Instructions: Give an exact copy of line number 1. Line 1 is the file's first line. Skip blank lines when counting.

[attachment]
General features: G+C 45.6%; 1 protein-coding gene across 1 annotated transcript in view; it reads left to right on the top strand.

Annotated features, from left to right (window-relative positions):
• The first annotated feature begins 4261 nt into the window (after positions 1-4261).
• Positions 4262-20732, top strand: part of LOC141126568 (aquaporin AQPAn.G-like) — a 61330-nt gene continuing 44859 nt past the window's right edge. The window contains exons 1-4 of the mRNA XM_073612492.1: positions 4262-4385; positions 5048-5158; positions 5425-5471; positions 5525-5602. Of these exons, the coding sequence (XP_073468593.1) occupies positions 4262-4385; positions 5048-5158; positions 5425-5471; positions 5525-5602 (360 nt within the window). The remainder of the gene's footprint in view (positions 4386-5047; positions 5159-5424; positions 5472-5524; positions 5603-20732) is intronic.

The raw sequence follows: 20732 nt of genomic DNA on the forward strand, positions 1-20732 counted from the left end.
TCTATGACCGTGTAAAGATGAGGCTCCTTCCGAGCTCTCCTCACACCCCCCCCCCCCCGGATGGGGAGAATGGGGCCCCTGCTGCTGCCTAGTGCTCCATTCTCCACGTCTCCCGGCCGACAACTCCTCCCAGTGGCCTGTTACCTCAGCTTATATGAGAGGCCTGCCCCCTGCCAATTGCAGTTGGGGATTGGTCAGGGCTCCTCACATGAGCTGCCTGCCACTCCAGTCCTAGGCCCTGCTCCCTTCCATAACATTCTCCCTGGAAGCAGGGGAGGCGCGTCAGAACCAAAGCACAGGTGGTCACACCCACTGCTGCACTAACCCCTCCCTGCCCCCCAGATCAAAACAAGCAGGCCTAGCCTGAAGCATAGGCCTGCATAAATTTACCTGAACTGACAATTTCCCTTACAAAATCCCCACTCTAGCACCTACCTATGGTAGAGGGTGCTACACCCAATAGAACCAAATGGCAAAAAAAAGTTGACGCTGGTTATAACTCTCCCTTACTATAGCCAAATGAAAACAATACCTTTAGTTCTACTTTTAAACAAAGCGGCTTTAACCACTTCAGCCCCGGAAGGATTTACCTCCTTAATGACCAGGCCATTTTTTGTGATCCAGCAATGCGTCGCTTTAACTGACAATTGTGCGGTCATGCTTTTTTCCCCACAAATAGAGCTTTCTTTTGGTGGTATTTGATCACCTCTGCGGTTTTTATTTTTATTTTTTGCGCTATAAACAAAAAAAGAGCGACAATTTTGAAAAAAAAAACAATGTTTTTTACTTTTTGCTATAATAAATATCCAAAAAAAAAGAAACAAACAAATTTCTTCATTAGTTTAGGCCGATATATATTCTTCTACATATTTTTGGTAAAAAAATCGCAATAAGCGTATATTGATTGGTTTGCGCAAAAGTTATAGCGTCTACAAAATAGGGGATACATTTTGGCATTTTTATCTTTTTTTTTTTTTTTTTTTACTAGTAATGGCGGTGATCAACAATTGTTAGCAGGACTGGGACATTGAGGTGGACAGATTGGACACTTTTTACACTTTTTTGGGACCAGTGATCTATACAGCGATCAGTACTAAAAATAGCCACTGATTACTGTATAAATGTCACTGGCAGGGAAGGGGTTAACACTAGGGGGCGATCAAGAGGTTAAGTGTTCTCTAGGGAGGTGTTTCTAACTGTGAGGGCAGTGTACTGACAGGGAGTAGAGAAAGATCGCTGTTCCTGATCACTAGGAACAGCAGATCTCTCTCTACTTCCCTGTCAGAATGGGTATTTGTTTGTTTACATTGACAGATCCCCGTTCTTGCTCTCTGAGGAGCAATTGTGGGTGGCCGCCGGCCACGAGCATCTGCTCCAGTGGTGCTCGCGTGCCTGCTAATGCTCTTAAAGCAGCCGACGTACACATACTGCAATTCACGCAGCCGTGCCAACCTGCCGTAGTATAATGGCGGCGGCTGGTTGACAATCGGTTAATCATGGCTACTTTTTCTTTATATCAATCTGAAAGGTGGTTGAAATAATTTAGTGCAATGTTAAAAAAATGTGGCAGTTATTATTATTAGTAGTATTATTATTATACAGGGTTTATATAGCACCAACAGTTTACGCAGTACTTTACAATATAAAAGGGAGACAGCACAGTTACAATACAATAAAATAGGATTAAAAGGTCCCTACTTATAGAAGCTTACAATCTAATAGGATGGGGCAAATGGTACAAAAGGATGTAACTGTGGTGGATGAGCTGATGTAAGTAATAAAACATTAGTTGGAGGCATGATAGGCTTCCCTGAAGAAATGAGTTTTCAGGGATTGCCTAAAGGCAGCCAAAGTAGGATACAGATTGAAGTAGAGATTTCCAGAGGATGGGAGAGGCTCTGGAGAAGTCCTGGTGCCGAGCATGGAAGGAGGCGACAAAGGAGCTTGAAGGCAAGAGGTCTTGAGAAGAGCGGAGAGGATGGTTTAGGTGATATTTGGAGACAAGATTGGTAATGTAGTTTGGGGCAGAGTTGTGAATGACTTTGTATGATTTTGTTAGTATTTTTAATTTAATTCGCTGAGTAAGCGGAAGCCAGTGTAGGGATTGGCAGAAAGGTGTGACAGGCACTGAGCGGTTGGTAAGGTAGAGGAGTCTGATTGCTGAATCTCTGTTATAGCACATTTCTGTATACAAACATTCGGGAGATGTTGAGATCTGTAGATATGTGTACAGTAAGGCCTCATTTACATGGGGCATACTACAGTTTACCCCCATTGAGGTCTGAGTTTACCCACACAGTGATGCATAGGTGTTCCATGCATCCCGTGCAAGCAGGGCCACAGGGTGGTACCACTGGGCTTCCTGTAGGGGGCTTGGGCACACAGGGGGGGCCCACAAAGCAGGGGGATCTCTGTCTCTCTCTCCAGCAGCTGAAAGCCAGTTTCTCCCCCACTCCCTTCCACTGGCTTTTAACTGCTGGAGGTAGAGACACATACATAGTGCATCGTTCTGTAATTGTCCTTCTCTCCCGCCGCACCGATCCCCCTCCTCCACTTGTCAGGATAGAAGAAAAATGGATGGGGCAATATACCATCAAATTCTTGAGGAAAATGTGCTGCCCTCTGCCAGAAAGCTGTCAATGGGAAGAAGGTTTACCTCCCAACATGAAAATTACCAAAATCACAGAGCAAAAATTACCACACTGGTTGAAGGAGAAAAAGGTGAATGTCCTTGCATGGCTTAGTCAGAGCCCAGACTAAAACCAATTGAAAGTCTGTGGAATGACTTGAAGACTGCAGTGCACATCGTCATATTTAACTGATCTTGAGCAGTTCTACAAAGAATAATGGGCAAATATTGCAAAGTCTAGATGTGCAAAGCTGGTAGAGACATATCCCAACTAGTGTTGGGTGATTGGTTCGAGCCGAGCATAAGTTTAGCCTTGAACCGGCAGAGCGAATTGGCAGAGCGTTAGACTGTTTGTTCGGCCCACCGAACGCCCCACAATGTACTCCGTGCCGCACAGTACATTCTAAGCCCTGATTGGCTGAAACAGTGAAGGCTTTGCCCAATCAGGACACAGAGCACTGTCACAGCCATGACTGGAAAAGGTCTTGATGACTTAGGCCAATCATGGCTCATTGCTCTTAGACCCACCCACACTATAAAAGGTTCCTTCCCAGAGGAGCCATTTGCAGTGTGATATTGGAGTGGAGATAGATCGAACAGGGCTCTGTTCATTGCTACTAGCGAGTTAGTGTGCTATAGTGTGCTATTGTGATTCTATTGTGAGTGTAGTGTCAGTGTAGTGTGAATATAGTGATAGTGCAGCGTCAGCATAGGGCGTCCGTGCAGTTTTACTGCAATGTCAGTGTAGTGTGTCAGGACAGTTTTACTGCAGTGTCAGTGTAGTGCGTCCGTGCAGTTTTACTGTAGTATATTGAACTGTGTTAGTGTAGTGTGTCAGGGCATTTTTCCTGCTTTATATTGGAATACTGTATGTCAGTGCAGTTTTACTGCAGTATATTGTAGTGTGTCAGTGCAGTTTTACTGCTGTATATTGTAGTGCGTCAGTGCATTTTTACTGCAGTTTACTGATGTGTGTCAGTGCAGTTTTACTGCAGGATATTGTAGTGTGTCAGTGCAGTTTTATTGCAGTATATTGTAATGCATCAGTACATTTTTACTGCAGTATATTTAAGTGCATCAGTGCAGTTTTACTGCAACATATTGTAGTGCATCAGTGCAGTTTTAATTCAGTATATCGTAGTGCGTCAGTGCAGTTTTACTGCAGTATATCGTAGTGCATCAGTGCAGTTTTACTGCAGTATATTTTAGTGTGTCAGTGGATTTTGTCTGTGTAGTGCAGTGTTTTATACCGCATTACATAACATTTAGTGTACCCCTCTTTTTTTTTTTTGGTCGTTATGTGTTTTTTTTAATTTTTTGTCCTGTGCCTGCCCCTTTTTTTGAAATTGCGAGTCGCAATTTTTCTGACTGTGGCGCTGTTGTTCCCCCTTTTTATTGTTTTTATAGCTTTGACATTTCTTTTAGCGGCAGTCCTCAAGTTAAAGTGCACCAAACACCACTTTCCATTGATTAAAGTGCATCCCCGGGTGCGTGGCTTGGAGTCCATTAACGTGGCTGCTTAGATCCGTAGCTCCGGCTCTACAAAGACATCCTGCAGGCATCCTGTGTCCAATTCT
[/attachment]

General features: G+C 45.6%; 1 protein-coding gene across 1 annotated transcript in view; it reads left to right on the top strand.